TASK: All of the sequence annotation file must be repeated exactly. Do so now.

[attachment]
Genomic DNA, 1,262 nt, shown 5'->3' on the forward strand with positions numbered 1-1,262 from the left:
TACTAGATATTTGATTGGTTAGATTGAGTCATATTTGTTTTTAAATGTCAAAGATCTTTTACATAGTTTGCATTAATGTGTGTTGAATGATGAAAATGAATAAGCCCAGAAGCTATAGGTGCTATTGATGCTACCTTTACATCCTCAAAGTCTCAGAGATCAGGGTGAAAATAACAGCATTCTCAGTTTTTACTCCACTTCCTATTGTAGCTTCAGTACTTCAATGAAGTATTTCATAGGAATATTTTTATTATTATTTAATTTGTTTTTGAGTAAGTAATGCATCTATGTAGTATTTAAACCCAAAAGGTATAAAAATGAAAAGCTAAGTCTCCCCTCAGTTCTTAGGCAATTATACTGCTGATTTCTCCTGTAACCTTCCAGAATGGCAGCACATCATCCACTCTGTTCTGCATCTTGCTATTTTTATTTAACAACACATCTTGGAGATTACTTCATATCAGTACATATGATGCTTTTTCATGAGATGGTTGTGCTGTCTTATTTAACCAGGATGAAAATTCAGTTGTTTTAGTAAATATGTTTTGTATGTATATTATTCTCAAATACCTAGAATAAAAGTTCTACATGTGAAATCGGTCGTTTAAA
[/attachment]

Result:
Genomic DNA, 1,262 nt, shown 5'->3' on the forward strand with positions numbered 1-1,262 from the left:
TACTAGATATTTGATTGGTTAGATTGAGTCATATTTGTTTTTAAATGTCAAAGATCTTTTACATAGTTTGCATTAATGTGTGTTGAATGATGAAAATGAATAAGCCCAGAAGCTATAGGTGCTATTGATGCTACCTTTACATCCTCAAAGTCTCAGAGATCAGGGTGAAAATAACAGCATTCTCAGTTTTTACTCCACTTCCTATTGTAGCTTCAGTACTTCAATGAAGTATTTCATAGGAATATTTTTATTATTATTTAATTTGTTTTTGAGTAAGTAATGCATCTATGTAGTATTTAAACCCAAAAGGTATAAAAATGAAAAGCTAAGTCTCCCCTCAGTTCTTAGGCAATTATACTGCTGATTTCTCCTGTAACCTTCCAGAATGGCAGCACATCATCCACTCTGTTCTGCATCTTGCTATTTTTATTTAACAACACATCTTGGAGATTACTTCATATCAGTACATATGATGCTTTTTCATGAGATGGTTGTGCTGTCTTATTTAACCAGGATGAAAATTCAGTTGTTTTAGTAAATATGTTTTGTATGTATATTATTCTCAAATACCTAGAATAAAAGTTCTACATGTGAAATCGGTCGTTTAAA